Editorial Note: The National Conferences on Primary Health Care Access on April 12-15, 2010 will conduct the Twenty-first National Conference in Koloa, Kaua’i.
Doctor Allan Wilke (pictured below) of the University of Alabama’s medical school in Huntsville is a permanent member of the faculty of the National Conferences. His forum was launched after the election of President Barack Obama, who has made health care reform a central goal of his administration.
National Conference participants and the public at large are invited to contribute their thoughts and reactions.
ALLAN WILKE, MD: MAKE AN OMELET OR RAID THE REFRIGERATOR FOR LEFTOVERS?
The economy is in the crapper, our health care system is broken, we’re fighting two wars half a globe away, and the new president will be inaugurated in less than three weeks. The Chinese symbol for “crisis” is the same as “opportunity”, and if this isn’t a working definition of crisis, I don’t know what is. Let us live in interesting times!
Over the years I’ve become cynical about the prospect of changing our health care system. This goes back at least to Clinton’s first term and the Hilary Clinton-Ira Magaziner debacle, and I’ve been coming to the National Conferences on Primary Health Care Access more for condolence than insight.
Earlier this week, I participated in one of 4000 (yes, 4000!) meetings of physicians, patients, other healthcare workers, and public officials organized by the Obama-Biden transition team to discuss what’s wrong with medicine in America.
The cynic in me was saying, “Barack is throwing us a bone.” But I went anyway, and I was very surprised to find myself in a room with 40 other physicians, primarily primary care, but others, too, and to a person, everyone complained about how bad it was. The main issue was lack of access to care, but there were other concerns.
A radiologist joked about defensive medicine and how he’d have a lot fewer partners if we in primary care weren’t trying to cover our asses. An ER doc complained about patients using his ER like a private office. Others complained about patients not taking personal responsibility, insurance companies jacking up premiums and deductibles, the usual stuff. It was all very refreshing.
We’ve all heard the litany of problems: skyrocketing health care costs, large medical bills forcing patients into bankruptcy, US manufacturing firms paying twice as much for employee health care as their foreign counterparts, problems with healthcare quality, 47 million Americans without insurance, too many specialists and not enough primary care physicians (in particular, family docs). We spend more per capita on health care than any other country in the world, and what do we have to show for it? Bupkis!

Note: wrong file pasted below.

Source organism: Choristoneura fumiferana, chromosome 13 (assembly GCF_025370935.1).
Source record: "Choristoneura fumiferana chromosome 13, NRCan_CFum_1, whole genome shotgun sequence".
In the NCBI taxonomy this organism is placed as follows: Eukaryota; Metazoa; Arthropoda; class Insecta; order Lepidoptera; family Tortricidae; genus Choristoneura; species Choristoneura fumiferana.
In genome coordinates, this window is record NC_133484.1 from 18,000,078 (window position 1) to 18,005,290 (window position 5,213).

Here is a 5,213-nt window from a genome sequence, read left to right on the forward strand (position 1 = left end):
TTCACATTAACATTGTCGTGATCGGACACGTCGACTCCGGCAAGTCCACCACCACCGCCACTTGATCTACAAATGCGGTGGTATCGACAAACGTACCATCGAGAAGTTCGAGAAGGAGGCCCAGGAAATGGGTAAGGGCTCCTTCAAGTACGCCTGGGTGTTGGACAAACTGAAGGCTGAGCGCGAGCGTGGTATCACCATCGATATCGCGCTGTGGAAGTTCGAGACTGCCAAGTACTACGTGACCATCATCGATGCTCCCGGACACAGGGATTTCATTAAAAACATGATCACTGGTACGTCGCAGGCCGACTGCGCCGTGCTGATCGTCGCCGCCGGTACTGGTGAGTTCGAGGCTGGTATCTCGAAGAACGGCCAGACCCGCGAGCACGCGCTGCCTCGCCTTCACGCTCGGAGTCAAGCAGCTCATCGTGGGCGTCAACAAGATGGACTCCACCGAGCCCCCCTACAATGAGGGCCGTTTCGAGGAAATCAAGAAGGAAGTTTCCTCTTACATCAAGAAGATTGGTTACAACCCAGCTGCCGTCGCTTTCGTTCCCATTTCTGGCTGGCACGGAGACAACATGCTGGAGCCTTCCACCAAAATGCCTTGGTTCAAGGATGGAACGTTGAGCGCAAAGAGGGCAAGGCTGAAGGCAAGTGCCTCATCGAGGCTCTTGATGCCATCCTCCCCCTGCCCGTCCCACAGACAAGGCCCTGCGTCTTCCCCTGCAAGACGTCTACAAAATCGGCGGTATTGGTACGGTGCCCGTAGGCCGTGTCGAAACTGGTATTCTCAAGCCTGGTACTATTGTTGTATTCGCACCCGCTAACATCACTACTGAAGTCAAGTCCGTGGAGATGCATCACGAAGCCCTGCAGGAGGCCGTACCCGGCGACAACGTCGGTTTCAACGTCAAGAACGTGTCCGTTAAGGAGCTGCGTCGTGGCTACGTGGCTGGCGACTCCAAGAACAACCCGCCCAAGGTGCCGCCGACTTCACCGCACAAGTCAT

A couple of decades ago there was a miniseries on Masterpiece Theater about a British G.P. at the turn of the century (the other turn-of-the-century) who became frustrated treating an epidemic of dysentery in his small town and one night blew up the well that was the source of the problem.
For a long time I’ve been advocating something similar for the US health system. Blow it up. Sure, some people will be hurt, but collateral damage is unavoidable to get us to a more rational, patient-centered system. I’m not sure how hurting people is patient-centered, but you can’t deny the visceral pleasure in blowing things up (rent Tropic Thunder for details).
This Christmas I suggested to my brother that he buy me Sen. Tom Daschle book, “Critical — What We Can Do about the Health-Care Crisis”. He’s always complaining about how hard I am to buy for, so I thought this would give him a break. My thinking was if Daschle is going to be the new health czar and he actually wrote a book about his plan for health reform, it may be worth the read. It was.
I’m not going to discuss his plan, but he got me thinking about the “sausage making”. Now, before Daschle lost his reelection bid, he was Senate majority leader. My guess is you don’t become Senate majority leader without knowing a little bit of deal making. His theses are that the conditions are ripe for major change and that we should not allow the perfect to get in the way of the good.
So I’ve changed my metaphor. Are we going to break a few eggs to make an omelet or are we going to rummage through the refrigerator and assemble the unspoiled leftovers into a feast? I might be able to make a perfect omelet, but that leftover HoneyBaked Ham is looking mighty tempting.
Your comments are invited. (All published comments are peer reviewed.)
For more on the Twentieth National Conference, see: Twentieth National Conference on Primary Health Care Access in Monterey